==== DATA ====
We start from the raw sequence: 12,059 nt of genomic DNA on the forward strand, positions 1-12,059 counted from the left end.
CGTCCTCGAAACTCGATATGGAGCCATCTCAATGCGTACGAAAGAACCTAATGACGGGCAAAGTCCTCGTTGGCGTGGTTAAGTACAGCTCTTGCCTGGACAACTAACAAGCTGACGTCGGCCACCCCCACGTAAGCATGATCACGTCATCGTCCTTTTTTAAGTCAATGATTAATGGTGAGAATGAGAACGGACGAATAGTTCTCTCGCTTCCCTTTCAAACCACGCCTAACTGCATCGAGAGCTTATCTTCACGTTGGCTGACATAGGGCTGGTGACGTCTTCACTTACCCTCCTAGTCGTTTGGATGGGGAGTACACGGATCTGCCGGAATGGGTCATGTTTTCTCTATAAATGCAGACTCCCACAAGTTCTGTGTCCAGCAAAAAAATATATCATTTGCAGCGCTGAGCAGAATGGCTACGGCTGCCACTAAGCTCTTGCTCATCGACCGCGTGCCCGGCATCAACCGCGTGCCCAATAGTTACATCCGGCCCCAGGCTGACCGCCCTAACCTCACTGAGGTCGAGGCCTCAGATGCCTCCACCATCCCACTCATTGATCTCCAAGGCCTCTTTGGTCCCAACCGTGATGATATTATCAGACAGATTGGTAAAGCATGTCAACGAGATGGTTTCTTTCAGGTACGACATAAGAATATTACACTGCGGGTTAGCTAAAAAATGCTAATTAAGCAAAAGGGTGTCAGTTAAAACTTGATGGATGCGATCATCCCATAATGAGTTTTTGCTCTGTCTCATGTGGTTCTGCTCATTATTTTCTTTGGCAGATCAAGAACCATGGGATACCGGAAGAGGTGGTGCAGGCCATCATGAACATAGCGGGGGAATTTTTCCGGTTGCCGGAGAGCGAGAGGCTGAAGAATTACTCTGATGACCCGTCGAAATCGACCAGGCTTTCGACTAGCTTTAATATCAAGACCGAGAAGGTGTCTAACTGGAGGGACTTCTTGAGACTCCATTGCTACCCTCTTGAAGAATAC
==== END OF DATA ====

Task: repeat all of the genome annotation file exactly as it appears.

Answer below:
We start from the raw sequence: 12,059 nt of genomic DNA on the forward strand, positions 1-12,059 counted from the left end.
CGTCCTCGAAACTCGATATGGAGCCATCTCAATGCGTACGAAAGAACCTAATGACGGGCAAAGTCCTCGTTGGCGTGGTTAAGTACAGCTCTTGCCTGGACAACTAACAAGCTGACGTCGGCCACCCCCACGTAAGCATGATCACGTCATCGTCCTTTTTTAAGTCAATGATTAATGGTGAGAATGAGAACGGACGAATAGTTCTCTCGCTTCCCTTTCAAACCACGCCTAACTGCATCGAGAGCTTATCTTCACGTTGGCTGACATAGGGCTGGTGACGTCTTCACTTACCCTCCTAGTCGTTTGGATGGGGAGTACACGGATCTGCCGGAATGGGTCATGTTTTCTCTATAAATGCAGACTCCCACAAGTTCTGTGTCCAGCAAAAAAATATATCATTTGCAGCGCTGAGCAGAATGGCTACGGCTGCCACTAAGCTCTTGCTCATCGACCGCGTGCCCGGCATCAACCGCGTGCCCAATAGTTACATCCGGCCCCAGGCTGACCGCCCTAACCTCACTGAGGTCGAGGCCTCAGATGCCTCCACCATCCCACTCATTGATCTCCAAGGCCTCTTTGGTCCCAACCGTGATGATATTATCAGACAGATTGGTAAAGCATGTCAACGAGATGGTTTCTTTCAGGTACGACATAAGAATATTACACTGCGGGTTAGCTAAAAAATGCTAATTAAGCAAAAGGGTGTCAGTTAAAACTTGATGGATGCGATCATCCCATAATGAGTTTTTGCTCTGTCTCATGTGGTTCTGCTCATTATTTTCTTTGGCAGATCAAGAACCATGGGATACCGGAAGAGGTGGTGCAGGCCATCATGAACATAGCGGGGGAATTTTTCCGGTTGCCGGAGAGCGAGAGGCTGAAGAATTACTCTGATGACCCGTCGAAATCGACCAGGCTTTCGACTAGCTTTAATATCAAGACCGAGAAGGTGTCTAACTGGAGGGACTTCTTGAGACTCCATTGCTACCCTCTTGAAGAATAC